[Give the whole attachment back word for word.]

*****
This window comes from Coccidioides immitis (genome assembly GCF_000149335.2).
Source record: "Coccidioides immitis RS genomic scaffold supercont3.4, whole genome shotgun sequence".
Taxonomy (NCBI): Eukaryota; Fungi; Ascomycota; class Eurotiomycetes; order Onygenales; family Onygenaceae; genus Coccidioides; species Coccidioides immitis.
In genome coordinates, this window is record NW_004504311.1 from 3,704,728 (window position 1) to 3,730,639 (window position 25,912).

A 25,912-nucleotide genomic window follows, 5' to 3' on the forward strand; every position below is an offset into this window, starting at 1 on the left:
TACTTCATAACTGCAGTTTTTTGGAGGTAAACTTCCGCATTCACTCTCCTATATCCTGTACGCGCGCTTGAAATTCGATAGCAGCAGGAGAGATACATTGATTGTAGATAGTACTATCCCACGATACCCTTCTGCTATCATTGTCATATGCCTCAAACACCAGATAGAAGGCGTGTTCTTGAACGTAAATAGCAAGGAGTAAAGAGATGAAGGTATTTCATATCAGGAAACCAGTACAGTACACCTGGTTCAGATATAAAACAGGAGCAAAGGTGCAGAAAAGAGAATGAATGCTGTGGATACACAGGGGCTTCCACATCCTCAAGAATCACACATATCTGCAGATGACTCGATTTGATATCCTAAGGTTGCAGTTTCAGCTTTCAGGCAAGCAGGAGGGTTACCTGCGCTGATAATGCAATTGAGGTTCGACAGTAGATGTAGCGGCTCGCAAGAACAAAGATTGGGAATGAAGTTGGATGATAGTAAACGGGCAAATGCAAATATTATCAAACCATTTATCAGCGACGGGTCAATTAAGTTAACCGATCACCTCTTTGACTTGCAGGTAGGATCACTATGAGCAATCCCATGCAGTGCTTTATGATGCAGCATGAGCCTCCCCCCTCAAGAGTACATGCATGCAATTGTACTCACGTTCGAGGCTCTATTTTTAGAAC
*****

This window comes from Coccidioides immitis (genome assembly GCF_000149335.2).
Source record: "Coccidioides immitis RS genomic scaffold supercont3.4, whole genome shotgun sequence".
Taxonomy (NCBI): Eukaryota; Fungi; Ascomycota; class Eurotiomycetes; order Onygenales; family Onygenaceae; genus Coccidioides; species Coccidioides immitis.
In genome coordinates, this window is record NW_004504311.1 from 3,704,728 (window position 1) to 3,730,639 (window position 25,912).

A 25,912-nucleotide genomic window follows, 5' to 3' on the forward strand; every position below is an offset into this window, starting at 1 on the left:
TACTTCATAACTGCAGTTTTTTGGAGGTAAACTTCCGCATTCACTCTCCTATATCCTGTACGCGCGCTTGAAATTCGATAGCAGCAGGAGAGATACATTGATTGTAGATAGTACTATCCCACGATACCCTTCTGCTATCATTGTCATATGCCTCAAACACCAGATAGAAGGCGTGTTCTTGAACGTAAATAGCAAGGAGTAAAGAGATGAAGGTATTTCATATCAGGAAACCAGTACAGTACACCTGGTTCAGATATAAAACAGGAGCAAAGGTGCAGAAAAGAGAATGAATGCTGTGGATACACAGGGGCTTCCACATCCTCAAGAATCACACATATCTGCAGATGACTCGATTTGATATCCTAAGGTTGCAGTTTCAGCTTTCAGGCAAGCAGGAGGGTTACCTGCGCTGATAATGCAATTGAGGTTCGACAGTAGATGTAGCGGCTCGCAAGAACAAAGATTGGGAATGAAGTTGGATGATAGTAAACGGGCAAATGCAAATATTATCAAACCATTTATCAGCGACGGGTCAATTAAGTTAACCGATCACCTCTTTGACTTGCAGGTAGGATCACTATGAGCAATCCCATGCAGTGCTTTATGATGCAGCATGAGCCTCCCCCCTCAAGAGTACATGCATGCAATTGTACTCACGTTCGAGGCTCTATTTTTAGAAC